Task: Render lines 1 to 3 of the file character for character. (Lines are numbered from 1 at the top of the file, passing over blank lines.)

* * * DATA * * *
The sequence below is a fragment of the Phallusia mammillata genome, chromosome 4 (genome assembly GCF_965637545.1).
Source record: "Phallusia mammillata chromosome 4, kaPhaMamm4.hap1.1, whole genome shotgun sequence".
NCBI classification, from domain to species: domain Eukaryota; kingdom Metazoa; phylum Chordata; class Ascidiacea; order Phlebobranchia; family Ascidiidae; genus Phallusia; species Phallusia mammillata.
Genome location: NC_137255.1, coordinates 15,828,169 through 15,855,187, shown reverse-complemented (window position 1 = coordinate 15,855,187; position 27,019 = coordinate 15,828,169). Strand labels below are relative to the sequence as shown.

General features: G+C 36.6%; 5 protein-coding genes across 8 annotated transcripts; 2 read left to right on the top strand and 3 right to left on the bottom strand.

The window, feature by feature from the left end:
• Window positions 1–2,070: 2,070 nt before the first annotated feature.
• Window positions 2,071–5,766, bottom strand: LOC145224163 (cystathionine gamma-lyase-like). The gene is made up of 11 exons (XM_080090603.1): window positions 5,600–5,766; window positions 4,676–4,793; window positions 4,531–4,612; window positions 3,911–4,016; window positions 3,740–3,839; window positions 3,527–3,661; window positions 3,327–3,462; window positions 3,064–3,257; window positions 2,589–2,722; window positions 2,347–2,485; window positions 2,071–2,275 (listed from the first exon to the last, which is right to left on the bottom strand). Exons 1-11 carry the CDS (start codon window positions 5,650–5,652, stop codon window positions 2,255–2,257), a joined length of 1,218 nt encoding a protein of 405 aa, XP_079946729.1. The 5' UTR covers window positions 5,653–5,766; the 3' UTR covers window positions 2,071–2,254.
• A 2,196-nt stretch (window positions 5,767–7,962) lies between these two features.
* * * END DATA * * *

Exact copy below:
The sequence below is a fragment of the Phallusia mammillata genome, chromosome 4 (genome assembly GCF_965637545.1).
Source record: "Phallusia mammillata chromosome 4, kaPhaMamm4.hap1.1, whole genome shotgun sequence".
NCBI classification, from domain to species: domain Eukaryota; kingdom Metazoa; phylum Chordata; class Ascidiacea; order Phlebobranchia; family Ascidiidae; genus Phallusia; species Phallusia mammillata.